My Boy

Have I mentioned how obsessed I am with this boy??

He is sitting next to me in all his chubby glory and it's all I can do not to eat him for lunch.
When we conceived him, it had been a month since my mom passed. I did not want to be pregnant yet, my husband was laid off, and I was in school full time (and finishing 3 classes' work from the previous semester that I hadn't finished because of mom's passing). I felt like I needed time and space to mourn my mom, which I barely had with two kids under the age of 4 and a full work load. It was depressing to me. I didn't know how I would ever have the space to love a third child, not now. My midwife appointments were pretty much therapy sessions: I cried the whole time and talked about my mom. That was the first reason I chose homebirth midwives-for the personal care and holistic attention to my entire situation, not just my uterus and growing baby. Even until the end of my 41 week pregnancy, I was not excited to have another baby, to be nursing again, to be up all night, to be carrying a baby around, to be back with diapers, etc etc etc. I still didn't see how I could have the capacity to love or care for another human, while my grief is still so present and rage and sadness are always lurking.
Well now that has almost completely passed. I look at Ryder and have this insatiable need to love and squeeze and nurture him. Every little face he makes is adorable (now that he does something other than cry all day). When he wakes up in the morning next to me in bed, he grunts and farts like an old man, and then slowly opens his eyes and cracks a huge smile. It is a great way to start the day, especially for someone like me who needs 3 cups of coffee before I even want to think about changing out of my pajamas or talking to anyone.
A month before my mom passed, she told me I should have another baby. I balked at the idea of it, at least for another few years. Thank God he's here now.



My middle daughter is 3 years old. She has been waking up at night since about a month before baby was born. She has been getting up 3-4 times per night, and crying out for me or my husband. She sleeps fine if she is co-sleeping, but our queen bed is not large enough for all four of us.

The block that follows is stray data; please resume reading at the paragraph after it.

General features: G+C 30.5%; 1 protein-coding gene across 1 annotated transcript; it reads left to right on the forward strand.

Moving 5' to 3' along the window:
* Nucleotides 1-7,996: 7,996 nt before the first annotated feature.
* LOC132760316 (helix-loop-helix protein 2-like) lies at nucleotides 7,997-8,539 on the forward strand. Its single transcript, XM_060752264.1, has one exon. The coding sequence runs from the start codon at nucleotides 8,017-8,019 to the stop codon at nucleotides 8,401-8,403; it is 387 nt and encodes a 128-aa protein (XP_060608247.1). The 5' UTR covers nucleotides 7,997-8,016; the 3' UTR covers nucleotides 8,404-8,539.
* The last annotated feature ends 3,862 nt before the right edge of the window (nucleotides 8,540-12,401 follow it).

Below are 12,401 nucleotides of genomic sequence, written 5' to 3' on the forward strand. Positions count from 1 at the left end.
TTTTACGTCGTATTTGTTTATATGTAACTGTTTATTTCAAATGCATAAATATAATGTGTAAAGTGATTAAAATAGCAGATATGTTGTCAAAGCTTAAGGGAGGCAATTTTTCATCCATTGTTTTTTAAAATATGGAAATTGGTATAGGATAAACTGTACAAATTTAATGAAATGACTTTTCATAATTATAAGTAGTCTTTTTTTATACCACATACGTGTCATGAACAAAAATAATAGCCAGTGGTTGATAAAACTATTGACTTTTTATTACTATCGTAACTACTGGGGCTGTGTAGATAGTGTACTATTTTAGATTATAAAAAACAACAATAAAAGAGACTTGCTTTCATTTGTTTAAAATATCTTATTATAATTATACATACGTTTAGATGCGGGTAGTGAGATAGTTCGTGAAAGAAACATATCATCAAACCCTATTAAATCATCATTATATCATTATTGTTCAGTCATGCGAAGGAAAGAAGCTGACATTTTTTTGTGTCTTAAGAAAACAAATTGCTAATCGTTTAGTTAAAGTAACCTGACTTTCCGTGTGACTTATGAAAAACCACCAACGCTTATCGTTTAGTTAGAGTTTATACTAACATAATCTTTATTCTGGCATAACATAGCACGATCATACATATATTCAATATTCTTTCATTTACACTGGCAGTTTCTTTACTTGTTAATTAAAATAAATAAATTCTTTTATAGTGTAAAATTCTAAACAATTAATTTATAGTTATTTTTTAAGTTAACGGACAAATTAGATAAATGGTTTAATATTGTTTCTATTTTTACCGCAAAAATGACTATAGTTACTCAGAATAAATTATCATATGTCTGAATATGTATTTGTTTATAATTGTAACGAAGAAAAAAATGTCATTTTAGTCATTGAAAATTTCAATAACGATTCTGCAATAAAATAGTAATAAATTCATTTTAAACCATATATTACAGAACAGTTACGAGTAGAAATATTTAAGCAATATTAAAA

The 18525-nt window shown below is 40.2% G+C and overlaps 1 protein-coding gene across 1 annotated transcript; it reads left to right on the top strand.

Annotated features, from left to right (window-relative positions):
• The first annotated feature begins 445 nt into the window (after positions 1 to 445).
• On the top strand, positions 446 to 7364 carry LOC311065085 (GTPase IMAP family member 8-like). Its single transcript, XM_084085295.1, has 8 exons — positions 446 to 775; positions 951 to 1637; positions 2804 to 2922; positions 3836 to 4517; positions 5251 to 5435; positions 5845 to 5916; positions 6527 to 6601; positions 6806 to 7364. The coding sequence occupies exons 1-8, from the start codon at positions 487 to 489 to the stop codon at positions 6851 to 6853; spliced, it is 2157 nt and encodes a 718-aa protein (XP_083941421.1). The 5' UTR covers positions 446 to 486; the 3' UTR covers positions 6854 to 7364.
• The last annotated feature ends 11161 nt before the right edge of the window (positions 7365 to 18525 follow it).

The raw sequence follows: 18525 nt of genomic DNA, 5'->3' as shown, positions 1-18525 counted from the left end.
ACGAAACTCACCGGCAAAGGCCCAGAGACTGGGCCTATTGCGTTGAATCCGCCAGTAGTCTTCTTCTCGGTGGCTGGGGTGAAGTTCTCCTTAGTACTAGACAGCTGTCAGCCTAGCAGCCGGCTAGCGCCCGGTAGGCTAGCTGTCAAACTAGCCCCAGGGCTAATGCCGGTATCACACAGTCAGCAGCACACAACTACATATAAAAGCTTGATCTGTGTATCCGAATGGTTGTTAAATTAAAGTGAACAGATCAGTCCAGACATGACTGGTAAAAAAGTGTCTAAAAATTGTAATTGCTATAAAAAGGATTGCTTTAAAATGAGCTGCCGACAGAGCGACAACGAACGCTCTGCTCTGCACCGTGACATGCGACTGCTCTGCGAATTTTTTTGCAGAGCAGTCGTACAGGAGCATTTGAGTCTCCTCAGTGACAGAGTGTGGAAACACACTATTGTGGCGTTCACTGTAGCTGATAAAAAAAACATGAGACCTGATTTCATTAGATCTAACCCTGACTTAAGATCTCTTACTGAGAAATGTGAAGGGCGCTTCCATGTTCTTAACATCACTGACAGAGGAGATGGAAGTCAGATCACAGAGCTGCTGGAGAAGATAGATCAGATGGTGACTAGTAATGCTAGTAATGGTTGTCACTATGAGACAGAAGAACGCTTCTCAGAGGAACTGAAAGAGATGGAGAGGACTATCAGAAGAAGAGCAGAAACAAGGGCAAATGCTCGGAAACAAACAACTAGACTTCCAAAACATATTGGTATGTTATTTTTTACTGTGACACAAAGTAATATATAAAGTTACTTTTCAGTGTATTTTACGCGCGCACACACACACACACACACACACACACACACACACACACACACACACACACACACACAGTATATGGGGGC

I think of this night waking as a normal part of middle child syndrome. She often does not get the attention she needs or wants during the day. She is exposed to movies and stories that are probably too visually dramatic and scary, simply because her older sister is watching them and I don't think twice about it. She was the baby for almost 3 years, and now she is second or third fiddle. 
My friend Lois recommended making a dreamcatcher. The girls and daddy went out looking for sticks yesterday and I assembled some yarns and beads from a broken bracelet. We made some really pretty dreamcatchers! Dreamcatcher from branch and yarn
They didn't work. She was up a ton last night. This too will pass!


Running to the Post Office

Running to the post office to ship your orders!
My running schedule called for a 27 minute run/walk yesterday. I had a Rebourne order to ship to Canada, which requires me to bring it to the post office in person. Usually I can print my shipping labels right from the comfort of my own home, and put them in any post office box on the street. Hubs was home, so I got to take a run by myself! I decided to run my package to the post office. I also figured I would hit up this local bakery that I saw featured on Etsy. I wrote about my yummy cupcake at my other blog
The calories consumed negated the run, but it was fun. Living in the city is really fun sometimes!



Fern has been wearing her Cinderella dress everyday for the last month. Yesterday she wanted to wear a crown, but not the pink one I made for her a few months ago. Duh, that wouldn't match Cinderella's blue dress. I said I would make her a blue one, so the girls both came up to my studio to pick out their blue material. They played with buttons while I cut, pressed, stitched, trimmed, and stitched some more. A few hours later (okay, maybe one) and some fighting and pushing and messes later, out came these crowns.
I think they already lost them.


Ear Infections,...again??

Well, baby boy is 4 months old. He has already had a couple colds and minor coughs that passed on their own. After visiting family last week, he came down with something. The cough was pretty bad, and he was just really clingy, whiny, and snotty. He didn't want to be laid down, which should have been a red flag. If you are unfamiliar with my history, my 3 year old daughter had 12 ear infections in the first year of her life. Then she finally got ear tubes and has been fine since. I took my son to the doctor yesterday, dragging all three kids out across town for a 4 o'clock appointment. I thought they were going to say, "Yes, he's sick, but it's just a cold, there's nothing we can do."
Wrong. Double ear infection and bad bronchialitis (basically bad cough, phlegmy, could turn into pneumonia). Wow, poor baby. No wonder you've been fussy. She didn't swab for strep (what we were exposed to on our trip), but said the amoxicillin would knock that out as well.
So I am glad we went in, but I'm hoping we don't repeat big sister's experience with small ear canals and needing surgery.
Today I'm trying to spend some time in my studio, but we'll see what happens!